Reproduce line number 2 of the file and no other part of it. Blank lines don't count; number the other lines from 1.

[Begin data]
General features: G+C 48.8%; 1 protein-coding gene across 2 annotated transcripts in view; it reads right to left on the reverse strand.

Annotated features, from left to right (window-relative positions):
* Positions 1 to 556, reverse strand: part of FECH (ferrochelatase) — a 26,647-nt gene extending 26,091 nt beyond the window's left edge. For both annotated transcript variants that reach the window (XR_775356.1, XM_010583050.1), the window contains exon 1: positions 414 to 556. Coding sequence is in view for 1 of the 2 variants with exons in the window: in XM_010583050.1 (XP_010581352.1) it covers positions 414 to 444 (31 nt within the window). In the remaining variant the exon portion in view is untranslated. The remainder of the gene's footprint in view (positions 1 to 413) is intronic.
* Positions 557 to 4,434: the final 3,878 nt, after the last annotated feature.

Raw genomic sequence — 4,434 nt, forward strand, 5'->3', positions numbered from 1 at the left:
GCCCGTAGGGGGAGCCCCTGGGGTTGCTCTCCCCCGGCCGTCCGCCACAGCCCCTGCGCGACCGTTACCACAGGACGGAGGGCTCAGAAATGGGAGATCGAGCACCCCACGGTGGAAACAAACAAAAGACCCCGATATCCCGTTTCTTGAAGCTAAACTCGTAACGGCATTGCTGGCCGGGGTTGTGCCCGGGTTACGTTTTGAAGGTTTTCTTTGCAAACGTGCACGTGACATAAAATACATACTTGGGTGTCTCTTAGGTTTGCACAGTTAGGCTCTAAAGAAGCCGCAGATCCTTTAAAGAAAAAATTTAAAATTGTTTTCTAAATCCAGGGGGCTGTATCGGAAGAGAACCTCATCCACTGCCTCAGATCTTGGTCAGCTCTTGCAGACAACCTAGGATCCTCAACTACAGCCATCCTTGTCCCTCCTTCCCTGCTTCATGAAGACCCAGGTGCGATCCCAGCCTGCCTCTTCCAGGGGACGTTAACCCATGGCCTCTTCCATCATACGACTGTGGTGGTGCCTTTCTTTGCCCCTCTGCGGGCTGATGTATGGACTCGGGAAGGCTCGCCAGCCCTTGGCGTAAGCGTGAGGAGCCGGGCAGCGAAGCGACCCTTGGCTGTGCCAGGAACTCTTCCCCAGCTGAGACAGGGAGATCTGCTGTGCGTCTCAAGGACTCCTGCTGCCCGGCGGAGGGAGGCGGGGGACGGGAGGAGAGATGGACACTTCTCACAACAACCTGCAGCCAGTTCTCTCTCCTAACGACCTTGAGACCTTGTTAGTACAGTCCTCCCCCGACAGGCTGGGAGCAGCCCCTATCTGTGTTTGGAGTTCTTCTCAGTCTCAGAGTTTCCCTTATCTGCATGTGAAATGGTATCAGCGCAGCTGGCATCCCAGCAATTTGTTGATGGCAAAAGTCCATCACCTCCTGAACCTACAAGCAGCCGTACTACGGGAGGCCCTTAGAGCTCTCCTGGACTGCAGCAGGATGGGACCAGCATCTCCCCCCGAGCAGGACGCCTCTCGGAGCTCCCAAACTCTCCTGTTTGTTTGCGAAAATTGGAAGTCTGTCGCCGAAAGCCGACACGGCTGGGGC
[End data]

Annotated features, from left to right (window-relative positions):